Halloween history

Melanie Witt, news-features writer

Americans spend an average of $6 billion on Halloween each year, according to history.com, making it the nation’s second largest commercial holiday. Halloween originated and evolved from different cultures across the world.

800 BC: Historians believe Halloween descended from a Celtic festival called Samhain. The celebration on Oct. 31 marked the end of the harvest. According to history.com, Pagans believed it was a day of overlap between the living and dead. People gathered to light bonfires and offer sacrifices, and they sometimes wore animal skins and masks to scare off the spirits.

609 AD: Halloween traditions are similar to the Hispanic holiday of Dia de los Muertos, also known as Day of the Dead. Instead of mourning the dead, people throw parties to celebrate their loved ones’ lives. Skulls appear everywhere as decorations and painted on people’s faces, according to National Geographic.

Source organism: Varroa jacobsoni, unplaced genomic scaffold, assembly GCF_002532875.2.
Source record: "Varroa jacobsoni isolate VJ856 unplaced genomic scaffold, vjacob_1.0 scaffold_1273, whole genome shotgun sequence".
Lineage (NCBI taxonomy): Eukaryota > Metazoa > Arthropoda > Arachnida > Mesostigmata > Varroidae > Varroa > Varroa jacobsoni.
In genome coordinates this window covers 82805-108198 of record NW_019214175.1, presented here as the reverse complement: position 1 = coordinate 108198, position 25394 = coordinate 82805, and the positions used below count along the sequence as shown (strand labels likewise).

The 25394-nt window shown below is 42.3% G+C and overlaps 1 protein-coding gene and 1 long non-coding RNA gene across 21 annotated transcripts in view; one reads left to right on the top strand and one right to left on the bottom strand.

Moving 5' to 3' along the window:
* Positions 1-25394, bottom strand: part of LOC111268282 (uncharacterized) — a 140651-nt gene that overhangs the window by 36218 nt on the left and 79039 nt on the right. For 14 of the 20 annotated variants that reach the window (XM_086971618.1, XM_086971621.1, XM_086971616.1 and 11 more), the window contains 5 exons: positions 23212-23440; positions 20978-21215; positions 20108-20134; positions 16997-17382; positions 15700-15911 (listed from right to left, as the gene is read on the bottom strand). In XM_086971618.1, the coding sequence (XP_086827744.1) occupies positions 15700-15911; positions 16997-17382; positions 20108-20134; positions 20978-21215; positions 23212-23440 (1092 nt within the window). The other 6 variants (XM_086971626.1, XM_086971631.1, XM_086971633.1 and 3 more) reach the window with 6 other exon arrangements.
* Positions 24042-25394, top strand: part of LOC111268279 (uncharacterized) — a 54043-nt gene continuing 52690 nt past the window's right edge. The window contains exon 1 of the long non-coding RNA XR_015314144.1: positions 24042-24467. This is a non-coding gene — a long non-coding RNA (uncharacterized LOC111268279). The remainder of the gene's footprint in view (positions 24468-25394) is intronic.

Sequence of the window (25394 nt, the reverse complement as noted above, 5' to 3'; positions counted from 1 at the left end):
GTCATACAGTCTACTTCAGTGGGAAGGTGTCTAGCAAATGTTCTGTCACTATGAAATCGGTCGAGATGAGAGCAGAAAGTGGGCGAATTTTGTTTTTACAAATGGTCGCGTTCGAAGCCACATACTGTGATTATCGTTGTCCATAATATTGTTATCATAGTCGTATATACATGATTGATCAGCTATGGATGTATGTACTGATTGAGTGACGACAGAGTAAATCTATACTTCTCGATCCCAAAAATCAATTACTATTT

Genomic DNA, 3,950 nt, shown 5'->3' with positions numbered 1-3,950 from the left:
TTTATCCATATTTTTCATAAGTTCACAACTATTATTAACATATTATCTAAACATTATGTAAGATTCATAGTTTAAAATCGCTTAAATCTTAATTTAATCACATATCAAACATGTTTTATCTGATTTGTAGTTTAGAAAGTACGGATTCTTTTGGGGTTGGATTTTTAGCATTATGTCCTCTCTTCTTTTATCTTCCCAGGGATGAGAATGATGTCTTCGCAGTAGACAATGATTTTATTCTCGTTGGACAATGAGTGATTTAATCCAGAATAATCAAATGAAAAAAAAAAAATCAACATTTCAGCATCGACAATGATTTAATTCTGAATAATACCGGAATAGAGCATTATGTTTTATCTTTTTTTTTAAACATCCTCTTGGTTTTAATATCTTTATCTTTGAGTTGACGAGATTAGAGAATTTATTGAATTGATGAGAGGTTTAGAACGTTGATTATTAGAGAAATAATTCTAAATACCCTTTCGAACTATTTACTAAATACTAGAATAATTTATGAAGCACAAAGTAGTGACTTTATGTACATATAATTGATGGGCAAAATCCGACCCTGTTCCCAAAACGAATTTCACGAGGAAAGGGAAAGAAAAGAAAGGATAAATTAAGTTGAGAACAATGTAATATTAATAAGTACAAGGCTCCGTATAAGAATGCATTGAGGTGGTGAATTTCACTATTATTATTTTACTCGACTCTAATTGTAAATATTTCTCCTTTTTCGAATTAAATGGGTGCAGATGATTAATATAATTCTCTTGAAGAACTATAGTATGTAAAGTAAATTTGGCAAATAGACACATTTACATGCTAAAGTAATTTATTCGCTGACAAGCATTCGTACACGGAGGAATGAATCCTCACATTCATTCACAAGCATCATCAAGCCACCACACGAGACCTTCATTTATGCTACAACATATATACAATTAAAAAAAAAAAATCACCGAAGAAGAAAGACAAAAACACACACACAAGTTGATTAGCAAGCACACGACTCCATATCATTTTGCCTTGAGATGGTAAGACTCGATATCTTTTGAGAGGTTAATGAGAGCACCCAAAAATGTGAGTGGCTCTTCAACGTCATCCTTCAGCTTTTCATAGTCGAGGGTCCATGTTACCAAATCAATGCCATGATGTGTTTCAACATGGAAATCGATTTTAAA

1000 AD: The Christian holiday All Saint’s Day was moved to Nov. 1, and All Soul’s Day, a day honoring the dead, was celebrated Nov. 2. Criers mourned the dead in Europe on Allhallowtide, three days before All Saint’s Day. They dressed in black, and soul cakes, a treat, were given out. In the Middle Age, peasants went door to door begging for food in return for prayers.

1700s: People in costumes went door-to-door singing songs in exchange for food while celebrating Samhain, a Celtic festival. They played tricks to imitate evil spirits and used lanterns made out of carved turnips. By the end of the 1700s, poems used the word Halloween instead of All Hallow’s Eve.

1800s: The first parties in America were organized to celebrate the harvest and included ghost stories and fortune telling. Irish and Scottish immigrants came to America, bringing Halloween customs, according to history.com. This started the idea of “trick-or-treating” in America,” where people went door to door asking for food or money.

1900s: According to history.com, pranks became popular for rowdy young people and sometimes cause expensive damage to houses. The first mass-produced costumes appeared in shops in the 1930s.

2000s: Websites are created to sell popular costumes, and Halloween movies are played on television. Today, Halloween candy sales average about $2 billion each year in America, according to Halloween Web.